A group of Yamabushi (mountain priests, waki and waki-tsure) from Mt. Haguro in Dewa (Yamagata pref.) is on a pilgrimage to Kazuraki Shrine on Mt. Kazuraki (between Nara and Osaka). Snow starts falling, preventing them to continue their travel. Suddenly a Woman (shite in the first act) appears from the snowstorm and calls on the Priests, offering them a place where they can take cover. The Woman unbundles a bunch of twigs she was carrying and uses it to light a fire. Then she explains that the name of Mt. Kazuraki, derives from the Kazura vine used to make this bundle, called shimoto. She then recites the verses “On Mt. Kazuraki, where I bundle shimoto, the snow keeps falling, as I keep thinking of you”. Night falls. As the Priests prepare for their evening rituals, the Woman reveals to be the Deity of Mt. Kazuraki and asks the Priests to relieve her of her torment. Long ago, En-no-Gyōja (the mythical founder of “shugen-dō”, the ascetic practice that yamabushi priests follow) ordered the Deity of Kazuraki to build a bridge between Mt. Kazuraki and another sacred place, destination of yamabushi pilgrimage, Mt. Ōmine. However, since she was ashamed of her appearance, she only built the bridge at night. As a consequence, she could not complete the bridge, and En-no-Gyōja punished her by binding her with vines. After telling this story, the Woman vanishes.
A Local Man passing by meets the Priests and recounts the story of the Deity of Kazuraki and the stone bridge. As the Priests pray, the Deity of Kazuraki appears, with vines creeping over her body. The Deity reminisces about the mythical time when the goddess Uzume danced the in front of the Heavenly Cave to lure out the Sun Goddess who was hiding inside it. Then, she starts dancing. Soon dawn breaks and the Deity disappears into the mountain.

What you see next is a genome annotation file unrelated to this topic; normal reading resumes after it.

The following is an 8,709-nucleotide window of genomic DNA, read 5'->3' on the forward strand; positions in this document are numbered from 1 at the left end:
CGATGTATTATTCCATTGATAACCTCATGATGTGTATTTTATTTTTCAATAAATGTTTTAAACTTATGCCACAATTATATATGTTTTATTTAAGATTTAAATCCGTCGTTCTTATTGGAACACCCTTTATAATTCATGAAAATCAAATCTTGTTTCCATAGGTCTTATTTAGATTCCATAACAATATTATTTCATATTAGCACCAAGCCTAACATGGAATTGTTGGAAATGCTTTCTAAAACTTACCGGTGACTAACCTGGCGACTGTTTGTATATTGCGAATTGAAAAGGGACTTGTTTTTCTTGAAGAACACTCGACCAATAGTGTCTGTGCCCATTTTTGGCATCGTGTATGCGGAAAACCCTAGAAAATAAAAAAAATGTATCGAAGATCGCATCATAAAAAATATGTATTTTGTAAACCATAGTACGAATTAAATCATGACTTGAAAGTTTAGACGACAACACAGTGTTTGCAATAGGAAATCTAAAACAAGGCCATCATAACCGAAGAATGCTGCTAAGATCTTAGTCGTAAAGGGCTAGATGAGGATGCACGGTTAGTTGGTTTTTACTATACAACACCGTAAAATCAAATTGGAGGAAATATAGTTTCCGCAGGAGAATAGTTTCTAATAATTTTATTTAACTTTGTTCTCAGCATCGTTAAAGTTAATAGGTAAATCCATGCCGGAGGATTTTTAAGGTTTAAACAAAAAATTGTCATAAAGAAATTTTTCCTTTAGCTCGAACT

The play reflects the syncretic nature of the shugen-dō religious system, fusing Buddhism with pre-existent beliefs in natural forces, currently systematized as shintō. Although the protagonist of the story is the deity of a mountain, she is being punished as a woman according to Buddhist interpretations that consider females as being farther removed from enlightenment.
In the first act, the Woman chants, expressing her complex feelings, between sympathy toward her guests and sadness for her condition. Later, she performs the act of lighting the fire through dance accompanied by the chorus. The image of the moon-lit snowy peaks of Mt. Kazuraki pervades the second act.
The Deity of Mt. Kazuraki appears as a male character in the Kojiki and in the Nihon shoki, collections of the origin myths of Japan. In nō, female characters are often troubled by the fact that they cannot reach enlightenment without being reborn as males first. In this play, the Deity of Kazuraki appears as a woman who, living alone in the deep of the mountain, does not hesitate to offer lodging to the group of travellers. The purity of her heart is symbolized by the whiteness of the snowy landscape lit by the moon.
The theme connecting the first and the second act is the ancient yamato mai poem-song, contained in the Kokin-wakashū poem anthology. It is said that this kind of verses were sung by the myriad of gods who gathered around the entrance of the Heavenly Cave where Amaterasu, the Sun-Goddess, was hiding. In the Japanese middle-ages it was though that the Heavenly Cave and other mythical places were located on Mt. Kazuraki. In this play the Deity of Kazuraki demonstrates in front of the Priests how the gods danced and chanted around the Heavenly Cave in order to lure the Sun Goddess out of it.
There are several performance variants of this play. While in the standard version the jo no mai slow-tempo dance is performed, in some variants the kagura (“sacred dance”) is performed instead. Other variants feature a stage property representing Mt. Kazuraki, or a special coronet with red vines.